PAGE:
Africa Brief

Africa Brief: Africa falls far behind in mobile broadband access, Famous brands gets big in Nigeria and more

Africa falls far behind in mobile broadband access

Whereas the rest of the world prepares to introduce and welcome 5G communications technology, most of Africa is still struggling to launch 2G, let alone 3G technology in their markets which is already behind the LTE and 4G in uses around the world. While Africa is the most rapidly growing market for mobile technology, it still has one of the lowest penetration rates. The reason for this lag in communications technology advancement in Africa is the regulators of licenses and mobile broadband spectrum not releasing this bandwidth into the market and hence restricting the development in African countries. This in turn limits the GDP potential within Africa greatly. The Groupe Speciale Mobile Association (GSMA) determined that increase spectrum within sub-Saharan Africa over 10 years from 2015 $ 235 billion of additional GDP revenues, create 27 million in jobs and increase GDP per capita by 5.2%. Increased spectrum will lower the cost of mobile devices, improve the speed of data communication, and ultimately help millions of Africans escape poverty.

For the full story, read Africa falls far behind in mobile broadband access by Sifiso Dabengwa, published by The Star, Business Report on 17/09/201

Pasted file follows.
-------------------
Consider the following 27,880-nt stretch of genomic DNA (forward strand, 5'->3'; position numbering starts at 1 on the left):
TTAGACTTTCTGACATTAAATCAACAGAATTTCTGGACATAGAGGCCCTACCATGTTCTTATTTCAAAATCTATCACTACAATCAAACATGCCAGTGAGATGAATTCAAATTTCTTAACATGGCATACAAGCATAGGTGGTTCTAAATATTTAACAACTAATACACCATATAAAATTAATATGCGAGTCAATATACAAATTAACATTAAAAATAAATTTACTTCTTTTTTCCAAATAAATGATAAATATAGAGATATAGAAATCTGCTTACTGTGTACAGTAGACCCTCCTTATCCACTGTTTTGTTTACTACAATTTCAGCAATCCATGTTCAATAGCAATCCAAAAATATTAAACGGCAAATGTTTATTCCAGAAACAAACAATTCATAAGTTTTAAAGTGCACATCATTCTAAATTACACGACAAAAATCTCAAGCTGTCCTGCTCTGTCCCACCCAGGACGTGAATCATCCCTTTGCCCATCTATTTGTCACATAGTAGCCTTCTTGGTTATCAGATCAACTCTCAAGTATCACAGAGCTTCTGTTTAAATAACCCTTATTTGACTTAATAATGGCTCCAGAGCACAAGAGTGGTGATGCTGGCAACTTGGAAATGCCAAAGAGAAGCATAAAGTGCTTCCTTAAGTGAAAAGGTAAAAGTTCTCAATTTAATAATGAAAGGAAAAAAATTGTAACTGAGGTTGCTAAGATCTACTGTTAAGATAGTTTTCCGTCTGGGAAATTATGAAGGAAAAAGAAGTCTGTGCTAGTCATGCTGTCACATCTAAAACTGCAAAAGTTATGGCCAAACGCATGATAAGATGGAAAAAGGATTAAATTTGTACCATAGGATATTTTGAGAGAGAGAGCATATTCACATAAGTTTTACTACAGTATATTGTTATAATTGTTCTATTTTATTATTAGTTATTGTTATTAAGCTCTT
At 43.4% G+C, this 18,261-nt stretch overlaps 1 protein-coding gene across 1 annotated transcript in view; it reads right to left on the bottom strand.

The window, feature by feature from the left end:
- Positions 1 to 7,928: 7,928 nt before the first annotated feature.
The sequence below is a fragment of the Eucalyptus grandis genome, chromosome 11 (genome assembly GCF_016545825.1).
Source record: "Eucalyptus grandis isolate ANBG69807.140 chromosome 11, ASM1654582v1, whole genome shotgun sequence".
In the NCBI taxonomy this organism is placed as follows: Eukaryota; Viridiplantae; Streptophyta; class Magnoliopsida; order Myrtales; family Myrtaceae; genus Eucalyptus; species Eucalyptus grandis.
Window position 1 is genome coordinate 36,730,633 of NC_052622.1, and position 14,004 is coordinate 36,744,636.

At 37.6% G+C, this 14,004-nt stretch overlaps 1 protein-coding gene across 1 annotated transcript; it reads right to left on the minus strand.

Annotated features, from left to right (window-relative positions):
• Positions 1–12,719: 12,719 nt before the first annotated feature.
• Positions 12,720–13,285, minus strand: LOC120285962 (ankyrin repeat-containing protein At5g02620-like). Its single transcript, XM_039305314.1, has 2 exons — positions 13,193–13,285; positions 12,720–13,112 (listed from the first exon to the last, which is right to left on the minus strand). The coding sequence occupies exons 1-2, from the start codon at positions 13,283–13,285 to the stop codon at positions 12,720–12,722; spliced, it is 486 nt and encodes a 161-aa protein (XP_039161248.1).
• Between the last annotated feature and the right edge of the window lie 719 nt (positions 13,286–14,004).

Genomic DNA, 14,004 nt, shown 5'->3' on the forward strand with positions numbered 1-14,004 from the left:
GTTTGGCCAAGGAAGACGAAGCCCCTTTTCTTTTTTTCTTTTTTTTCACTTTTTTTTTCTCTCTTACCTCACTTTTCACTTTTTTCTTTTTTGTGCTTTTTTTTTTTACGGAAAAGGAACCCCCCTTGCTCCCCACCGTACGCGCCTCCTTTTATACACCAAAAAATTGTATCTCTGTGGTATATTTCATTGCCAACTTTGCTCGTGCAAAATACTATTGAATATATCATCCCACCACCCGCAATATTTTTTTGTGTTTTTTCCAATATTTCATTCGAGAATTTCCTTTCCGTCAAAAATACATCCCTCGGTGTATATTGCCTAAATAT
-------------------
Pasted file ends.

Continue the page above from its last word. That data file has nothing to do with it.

Afriforum claims victory for farmers

Lobby group Afrifo­rum yesterday claimed victory to force the Zimbabwean government to com­pensate white farmers who lost their land during the infamous land seizures when the auction of a house belonging to the Zimbabwean gov­ernment in was suspended after the Zimbab­wean government “hastily” acceded to a punitive cost order of R200,000. Afriforum represents a group of white farmers who have been push­ing for the Zimbabwean government to compensate them for the loss of their land. The auctioning off of property belonging to the Zimbabwean gov­ernment was made as part of a land­mark legal ruling by the North Gauteng High Court in 2010. AfriForum legal adviser Willie Spies said the “door had now been opened” for further legal action to force Zimbabwe to compensate farmers for loss of property rights. The punitive cost order was handed down by the tribunal of the Southern African Development Community (SADC) in 2009.

Excerpt from Afriforum claims victory for farmers by Bekezela Phakathi published by Business Day on 17/09/13

Famous brands gets big in Nigeria